African American male, Lee Brown, 21, misidentified and jailed in place of a White felon, 49

Brown, 25, had finished work on January 8, 2020, and was driving in Henderson, Nevada -- 14 miles outside of Las Vegas -- when Henderson City Police officers pulled him over, the lawsuit, filed in US District Court of Nevada, details.

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Shane Lee Brown, an African American man, spent six days in jail in Nevada because police misidentified him as a convicted White felon who is more than twice his age, according to a federal lawsuit filed against the police departments of Henderson and Las Vegas.

Shane Lee Brown, an African American man, spent six days in jail in Nevada because police misidentified him as a convicted White felon who is more than twice his age, according to a federal lawsuit filed against the police departments of Henderson and Las Vegas.

Shane Lee Brown is now asking for at least $500,000 in damages.

Brown, 25, had finished work on January 8, 2020, and was driving in Henderson, Nevada — 14 miles outside of Las Vegas — when Henderson City Police officers pulled him over, the lawsuit, filed in US District Court of Nevada, details.

Brown did not have his driver’s license but instead gave police his name, Social Security number and Social Security card, the lawsuit said. He acknowledged to police he had a traffic violation-related warrant, his attorney later told CNN, and had a court date scheduled for the following day.

But after a records check under Brown’s name, a felony warrant for another man named Shane Brown appeared, the lawsuit said. Though the two shared the same first and last name, police did not check for their middle names, the color of their skin and date of birth, according to the lawsuit. Shane Neal Brown, 49, had an outstanding felony bench warrant for ownership or possession of a firearm by a prohibited person, records show.

Despite the differences, Lee Brown was arrested and spent six days in jails at two Las Vegas-area jurisdictions — Henderson Detention Center and Clark County Detention Center, the lawsuit said.

Neal Brown, meanwhile, was arrested two days after the traffic stop that put Lee Brown in jail. According to the San Bernardino County Sheriff’s Department, Neal Brown was arrested in Needles, California, on January 10, 2020, and released to Las Vegas Metropolitan Police on January 22, 2020.

Shannon Phenix, the public defender assigned to Neal Brown’s case, said Lee Brown was released on January 14, 2020.

For four days, both men were in jail at the same time, across state lines.

Henderson Police maintain Lee Brown was “correctly arrested by Henderson Police for driving with a suspended license and for a contempt of court, failure to pay warrant issued by Henderson Municipal Court,” according to statement to CNN.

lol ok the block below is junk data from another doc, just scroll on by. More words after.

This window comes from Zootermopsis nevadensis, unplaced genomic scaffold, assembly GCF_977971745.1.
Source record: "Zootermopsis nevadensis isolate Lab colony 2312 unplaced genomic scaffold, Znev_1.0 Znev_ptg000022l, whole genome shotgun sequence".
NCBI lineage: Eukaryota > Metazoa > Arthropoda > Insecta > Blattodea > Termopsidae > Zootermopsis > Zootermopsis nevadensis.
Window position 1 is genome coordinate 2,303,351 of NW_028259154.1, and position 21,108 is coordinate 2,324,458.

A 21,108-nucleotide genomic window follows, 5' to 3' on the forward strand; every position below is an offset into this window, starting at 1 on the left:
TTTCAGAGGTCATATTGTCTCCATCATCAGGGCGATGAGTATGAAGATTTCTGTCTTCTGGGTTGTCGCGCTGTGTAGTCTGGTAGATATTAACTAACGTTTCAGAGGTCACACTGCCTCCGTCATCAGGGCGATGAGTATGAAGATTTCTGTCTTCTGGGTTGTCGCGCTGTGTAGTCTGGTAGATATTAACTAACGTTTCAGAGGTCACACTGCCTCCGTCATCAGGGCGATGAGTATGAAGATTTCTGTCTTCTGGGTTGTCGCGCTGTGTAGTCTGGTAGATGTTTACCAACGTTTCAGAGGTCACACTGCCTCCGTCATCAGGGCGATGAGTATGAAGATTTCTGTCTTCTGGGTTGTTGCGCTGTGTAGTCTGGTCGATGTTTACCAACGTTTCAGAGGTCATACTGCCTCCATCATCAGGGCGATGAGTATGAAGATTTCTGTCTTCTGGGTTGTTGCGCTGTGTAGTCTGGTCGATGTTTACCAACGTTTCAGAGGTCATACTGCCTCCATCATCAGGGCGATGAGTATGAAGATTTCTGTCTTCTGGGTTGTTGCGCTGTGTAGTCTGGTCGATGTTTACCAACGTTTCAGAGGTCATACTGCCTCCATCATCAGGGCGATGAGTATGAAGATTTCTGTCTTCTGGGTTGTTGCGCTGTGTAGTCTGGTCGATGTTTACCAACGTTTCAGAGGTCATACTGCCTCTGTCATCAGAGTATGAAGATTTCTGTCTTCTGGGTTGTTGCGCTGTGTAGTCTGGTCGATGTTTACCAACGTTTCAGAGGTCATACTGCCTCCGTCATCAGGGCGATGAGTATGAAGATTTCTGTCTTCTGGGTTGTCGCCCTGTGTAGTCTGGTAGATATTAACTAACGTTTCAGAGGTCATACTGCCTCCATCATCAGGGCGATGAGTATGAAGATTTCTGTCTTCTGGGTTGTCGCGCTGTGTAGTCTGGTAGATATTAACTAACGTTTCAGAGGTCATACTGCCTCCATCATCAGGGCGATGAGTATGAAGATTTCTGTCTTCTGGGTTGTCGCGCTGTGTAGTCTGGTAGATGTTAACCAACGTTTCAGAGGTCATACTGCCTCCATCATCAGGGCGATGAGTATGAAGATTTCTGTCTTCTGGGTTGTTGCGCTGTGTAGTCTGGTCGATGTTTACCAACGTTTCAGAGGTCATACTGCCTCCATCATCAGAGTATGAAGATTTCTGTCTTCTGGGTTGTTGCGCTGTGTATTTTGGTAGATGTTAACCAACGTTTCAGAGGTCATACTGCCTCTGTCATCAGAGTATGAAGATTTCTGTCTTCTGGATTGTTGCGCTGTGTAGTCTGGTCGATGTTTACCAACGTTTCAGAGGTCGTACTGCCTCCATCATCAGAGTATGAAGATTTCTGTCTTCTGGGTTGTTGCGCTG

“Mr. Brown admitted to the arresting officers that he knew his driver license was suspended and that he had traffic warrants in Henderson,” the statement continued.

“That might have been true,” Phenix, the public defender, told CNN. “But he would have only been held at the jail on his traffic warrants and he would have been out of custody in two days, and he would have bail set on those warrants.”

Lee Brown did not get to see a judge within 48 hours as the law requires, since the man he was mistaken for had an ongoing case, and police and jail believed they had the correct person. In fact, he didn’t get to see a judge at all, Phenix told CNN.

Phenix said she wasn’t even notified that an arrest had been made under her case with Neal Brown, because Lee Brown was booked under a separate ID number — “which is a concern because that means the jail knew it wasn’t the same person, because they took fingerprints, but they still had him held on the warrant.”

Instead, she got a call from the panicked mother of Lee Brown, who contacted her and asked for her help getting her son out of jail.

In the meantime, while in custody, Lee Brown repeatedly tried to explain to Henderson Police officers that he was not the 49-year-old Shane Neal Brown who was wanted on a felony warrant.

“It felt like every word I said was falling on deaf ears. No one gave me the time of day, or even listened to what I was trying to explain to them,” Lee Brown told CNN.

Since she couldn’t show the judge her client, Phenix brought mug shots of both men to the Eighth Judicial District Court in Clark County, and pointed out Shane Lee Brown’s didn’t match the original photo of the elder Brown, telling the judge police had arrested the wrong person. Judge Joe Hardy Jr. then ordered Lee Brown to be released immediately.

Once he was released, Lee Brown looked up Shane Neal Brown, and found a booking photo that looked nothing like him.

The attorney now representing Lee Brown in the suit, E. Brent Bryson, said the police failed his client when they did not further investigate his claim of mistaken identity.

“You have a records department at every facility that’s double-checking and making sure the records line up,” He said. “Those people would have potentially had access to paperwork to determine whether this the right guy.”

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